Truth is the beginning of wisdom…


Posted by straight shooter on January 11, 2009 under Abortion, Political, Social Concerns

The electoral wave which swept Democrat Barack Obama into the White House and Democrat majorities into the Senate and the House of Representatives could reshape the bioethical landscape in the United States.

The most obvious issue is abortion. Mr Obama is a strong supporter of a woman’s right to abortion. The leading abortion action group, Planned Parenthood, gave him “100%” on its electoral scorecard. After reviewing Obama’s legislative record, Professor Robert P. George, of Princeton University, wrote a scathing analysis of his views on pro-life issues. His conclusion: “Barack Obama is the most extreme pro-abortion candidate ever to seek the office of President of the United States. He is the most extreme pro-abortion member of the United States Senate. Indeed, he is the most extreme pro-abortion legislator ever to serve in either house of the United States Congress.” Obama joins some very serious abortion advocates currently in the house and senate.

Under George W. Bush, a relatively pro-life president, abortion activists felt threatened. On his first day in office he had blocked federal aid to foreign groups that promoted abortion. He appointed two justices to the Supreme Court who apparently took a dim view of Roe v. Wade, John Roberts and Samuel Alito. He signed a ban on partial-birth abortion. His appointees in the Federal bureaucracy tried to thwart sales of emergency contraception to minors and promoted abstinence-only sex education. In Planned Parenthood’s eyes, Bush had declared war.

Nor, before the election, was the situation in all of the 50 states altogether favourable for abortion supporters. The 1973 Roe v. Wade decision by the Supreme Court effectively guaranteed abortion on demand. However, opponents have managed to restrict this in a number of small ways on a state-by-state basis – banning late-term abortions, requiring parental notification, mandatory counselling, restricting health insurance payouts and so on. These form a patchwork of regulation throughout the 50 states.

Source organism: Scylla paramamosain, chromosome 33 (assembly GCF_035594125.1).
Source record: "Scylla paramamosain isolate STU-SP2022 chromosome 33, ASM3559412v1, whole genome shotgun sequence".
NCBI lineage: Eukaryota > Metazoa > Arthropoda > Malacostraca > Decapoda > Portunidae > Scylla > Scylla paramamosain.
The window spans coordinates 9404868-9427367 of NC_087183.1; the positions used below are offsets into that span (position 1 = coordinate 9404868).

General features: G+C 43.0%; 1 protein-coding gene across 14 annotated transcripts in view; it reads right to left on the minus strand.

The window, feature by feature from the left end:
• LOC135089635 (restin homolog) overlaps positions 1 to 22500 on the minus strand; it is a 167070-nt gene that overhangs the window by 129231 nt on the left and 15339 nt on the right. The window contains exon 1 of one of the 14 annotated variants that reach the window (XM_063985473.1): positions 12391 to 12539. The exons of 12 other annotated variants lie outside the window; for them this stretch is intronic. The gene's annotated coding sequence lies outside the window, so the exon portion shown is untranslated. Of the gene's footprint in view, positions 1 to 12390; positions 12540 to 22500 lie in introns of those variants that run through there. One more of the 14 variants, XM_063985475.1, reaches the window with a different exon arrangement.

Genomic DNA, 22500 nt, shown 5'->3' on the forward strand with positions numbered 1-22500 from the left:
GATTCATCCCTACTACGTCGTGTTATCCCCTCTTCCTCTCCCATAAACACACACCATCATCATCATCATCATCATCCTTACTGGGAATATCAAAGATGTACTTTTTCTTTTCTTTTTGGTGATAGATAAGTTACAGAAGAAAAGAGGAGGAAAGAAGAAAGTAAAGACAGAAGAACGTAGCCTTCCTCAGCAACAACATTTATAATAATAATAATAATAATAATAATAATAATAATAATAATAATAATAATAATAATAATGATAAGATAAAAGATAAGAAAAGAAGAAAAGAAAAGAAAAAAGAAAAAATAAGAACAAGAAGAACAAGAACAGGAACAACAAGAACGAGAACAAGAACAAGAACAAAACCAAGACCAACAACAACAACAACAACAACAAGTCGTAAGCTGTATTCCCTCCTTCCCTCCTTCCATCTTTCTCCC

But with the election of Obama and a Congressional majority which is broadly favourable to abortion rights, all restrictions are likely to vanish … including the ban on partial birth abortion. In 2007, as both sides of the abortion divide remember well, Obama promised Planned Parenthood that “the first thing I’d do as President is sign the Freedom of Choice Act” (FOCA). This act has been kicking around Congress since 2004, but Obama became a co-sponsor of the Senate version in 2007. The purpose of FOCA is to codify Roe v. Wade, invalidating every restriction on abortion.

The website of the new administration’s transition team reassures abortion activists that Obama “has been a consistent champion of reproductive choice and will make preserving women’s rights under Roe v. Wade a priority as President. He opposes any constitutional amendment to overturn the Supreme Court’s decision in that case.”

Other democrat sponsored bills are raising further questions … Will hospitals which currently refuse to do abortions be threatened with loss of funding? Will health care workers effectively lose the right to conscientious objection in abortion and emergency contraception?